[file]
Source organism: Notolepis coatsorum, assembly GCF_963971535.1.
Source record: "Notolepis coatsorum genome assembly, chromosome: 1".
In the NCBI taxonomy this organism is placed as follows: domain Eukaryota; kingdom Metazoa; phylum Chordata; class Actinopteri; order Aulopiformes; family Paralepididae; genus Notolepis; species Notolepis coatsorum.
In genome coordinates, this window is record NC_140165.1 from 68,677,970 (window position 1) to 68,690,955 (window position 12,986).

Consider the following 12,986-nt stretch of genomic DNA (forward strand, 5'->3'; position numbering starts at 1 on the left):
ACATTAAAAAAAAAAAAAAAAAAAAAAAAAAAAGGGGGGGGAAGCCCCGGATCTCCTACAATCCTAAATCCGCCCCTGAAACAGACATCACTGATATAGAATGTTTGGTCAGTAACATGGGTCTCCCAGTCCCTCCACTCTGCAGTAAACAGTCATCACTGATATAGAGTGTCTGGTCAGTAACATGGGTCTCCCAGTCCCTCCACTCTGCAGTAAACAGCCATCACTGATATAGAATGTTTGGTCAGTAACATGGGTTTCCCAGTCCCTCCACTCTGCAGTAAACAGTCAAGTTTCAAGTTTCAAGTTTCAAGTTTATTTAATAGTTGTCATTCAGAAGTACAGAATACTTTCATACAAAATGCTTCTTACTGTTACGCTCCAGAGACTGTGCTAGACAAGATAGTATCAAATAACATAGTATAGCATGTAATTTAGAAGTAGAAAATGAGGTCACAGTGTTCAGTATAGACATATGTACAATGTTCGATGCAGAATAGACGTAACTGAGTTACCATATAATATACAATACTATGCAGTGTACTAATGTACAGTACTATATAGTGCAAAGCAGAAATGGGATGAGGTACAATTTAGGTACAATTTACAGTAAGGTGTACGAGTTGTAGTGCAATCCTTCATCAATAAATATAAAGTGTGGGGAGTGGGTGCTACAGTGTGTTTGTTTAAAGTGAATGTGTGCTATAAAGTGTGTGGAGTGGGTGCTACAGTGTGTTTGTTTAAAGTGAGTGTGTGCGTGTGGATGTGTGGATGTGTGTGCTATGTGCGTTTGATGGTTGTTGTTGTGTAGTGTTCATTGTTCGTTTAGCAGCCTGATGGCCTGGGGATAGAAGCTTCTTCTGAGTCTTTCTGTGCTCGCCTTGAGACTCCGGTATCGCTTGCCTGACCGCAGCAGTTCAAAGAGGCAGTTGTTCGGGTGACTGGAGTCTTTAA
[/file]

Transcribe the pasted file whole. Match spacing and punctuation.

Source organism: Notolepis coatsorum, assembly GCF_963971535.1.
Source record: "Notolepis coatsorum genome assembly, chromosome: 1".
In the NCBI taxonomy this organism is placed as follows: domain Eukaryota; kingdom Metazoa; phylum Chordata; class Actinopteri; order Aulopiformes; family Paralepididae; genus Notolepis; species Notolepis coatsorum.
In genome coordinates, this window is record NC_140165.1 from 68,677,970 (window position 1) to 68,690,955 (window position 12,986).

Consider the following 12,986-nt stretch of genomic DNA (forward strand, 5'->3'; position numbering starts at 1 on the left):
ACATTAAAAAAAAAAAAAAAAAAAAAAAAAAAAGGGGGGGGAAGCCCCGGATCTCCTACAATCCTAAATCCGCCCCTGAAACAGACATCACTGATATAGAATGTTTGGTCAGTAACATGGGTCTCCCAGTCCCTCCACTCTGCAGTAAACAGTCATCACTGATATAGAGTGTCTGGTCAGTAACATGGGTCTCCCAGTCCCTCCACTCTGCAGTAAACAGCCATCACTGATATAGAATGTTTGGTCAGTAACATGGGTTTCCCAGTCCCTCCACTCTGCAGTAAACAGTCAAGTTTCAAGTTTCAAGTTTCAAGTTTATTTAATAGTTGTCATTCAGAAGTACAGAATACTTTCATACAAAATGCTTCTTACTGTTACGCTCCAGAGACTGTGCTAGACAAGATAGTATCAAATAACATAGTATAGCATGTAATTTAGAAGTAGAAAATGAGGTCACAGTGTTCAGTATAGACATATGTACAATGTTCGATGCAGAATAGACGTAACTGAGTTACCATATAATATACAATACTATGCAGTGTACTAATGTACAGTACTATATAGTGCAAAGCAGAAATGGGATGAGGTACAATTTAGGTACAATTTACAGTAAGGTGTACGAGTTGTAGTGCAATCCTTCATCAATAAATATAAAGTGTGGGGAGTGGGTGCTACAGTGTGTTTGTTTAAAGTGAATGTGTGCTATAAAGTGTGTGGAGTGGGTGCTACAGTGTGTTTGTTTAAAGTGAGTGTGTGCGTGTGGATGTGTGGATGTGTGTGCTATGTGCGTTTGATGGTTGTTGTTGTGTAGTGTTCATTGTTCGTTTAGCAGCCTGATGGCCTGGGGATAGAAGCTTCTTCTGAGTCTTTCTGTGCTCGCCTTGAGACTCCGGTATCGCTTGCCTGACCGCAGCAGTTCAAAGAGGCAGTTGTTCGGGTGACTGGAGTCTTTAA